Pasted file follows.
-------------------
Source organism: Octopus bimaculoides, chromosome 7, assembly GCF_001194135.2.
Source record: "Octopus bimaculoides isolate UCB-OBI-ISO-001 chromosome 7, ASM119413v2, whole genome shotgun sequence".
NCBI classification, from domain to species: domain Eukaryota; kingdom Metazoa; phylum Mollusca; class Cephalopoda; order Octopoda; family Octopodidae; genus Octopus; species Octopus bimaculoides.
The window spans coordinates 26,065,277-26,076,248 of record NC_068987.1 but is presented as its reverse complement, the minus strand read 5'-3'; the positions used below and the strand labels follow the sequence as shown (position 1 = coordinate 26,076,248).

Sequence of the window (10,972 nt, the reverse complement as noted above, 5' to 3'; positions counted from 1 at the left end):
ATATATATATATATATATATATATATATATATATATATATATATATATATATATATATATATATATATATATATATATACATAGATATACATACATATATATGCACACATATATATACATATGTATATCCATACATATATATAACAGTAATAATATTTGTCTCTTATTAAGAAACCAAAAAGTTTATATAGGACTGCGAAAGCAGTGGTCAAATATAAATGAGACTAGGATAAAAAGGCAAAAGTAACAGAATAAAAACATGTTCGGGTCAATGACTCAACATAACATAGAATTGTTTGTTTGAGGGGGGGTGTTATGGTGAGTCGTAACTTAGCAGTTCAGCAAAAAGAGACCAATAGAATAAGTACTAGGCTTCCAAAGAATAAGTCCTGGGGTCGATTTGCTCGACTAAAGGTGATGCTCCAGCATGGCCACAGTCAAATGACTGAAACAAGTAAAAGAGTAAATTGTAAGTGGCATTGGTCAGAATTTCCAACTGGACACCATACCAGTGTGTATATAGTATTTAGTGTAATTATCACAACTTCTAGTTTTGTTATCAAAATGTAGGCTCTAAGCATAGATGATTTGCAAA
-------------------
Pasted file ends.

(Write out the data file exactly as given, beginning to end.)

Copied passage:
Source organism: Octopus bimaculoides, chromosome 7, assembly GCF_001194135.2.
Source record: "Octopus bimaculoides isolate UCB-OBI-ISO-001 chromosome 7, ASM119413v2, whole genome shotgun sequence".
NCBI classification, from domain to species: domain Eukaryota; kingdom Metazoa; phylum Mollusca; class Cephalopoda; order Octopoda; family Octopodidae; genus Octopus; species Octopus bimaculoides.
The window spans coordinates 26,065,277-26,076,248 of record NC_068987.1 but is presented as its reverse complement, the minus strand read 5'-3'; the positions used below and the strand labels follow the sequence as shown (position 1 = coordinate 26,076,248).

Sequence of the window (10,972 nt, the reverse complement as noted above, 5' to 3'; positions counted from 1 at the left end):
ATATATATATATATATATATATATATATATATATATATATATATATATATATATATATATATATATATATATATATATACATAGATATACATACATATATATGCACACATATATATACATATGTATATCCATACATATATATAACAGTAATAATATTTGTCTCTTATTAAGAAACCAAAAAGTTTATATAGGACTGCGAAAGCAGTGGTCAAATATAAATGAGACTAGGATAAAAAGGCAAAAGTAACAGAATAAAAACATGTTCGGGTCAATGACTCAACATAACATAGAATTGTTTGTTTGAGGGGGGGTGTTATGGTGAGTCGTAACTTAGCAGTTCAGCAAAAAGAGACCAATAGAATAAGTACTAGGCTTCCAAAGAATAAGTCCTGGGGTCGATTTGCTCGACTAAAGGTGATGCTCCAGCATGGCCACAGTCAAATGACTGAAACAAGTAAAAGAGTAAATTGTAAGTGGCATTGGTCAGAATTTCCAACTGGACACCATACCAGTGTGTATATAGTATTTAGTGTAATTATCACAACTTCTAGTTTTGTTATCAAAATGTAGGCTCTAAGCATAGATGATTTGCAAA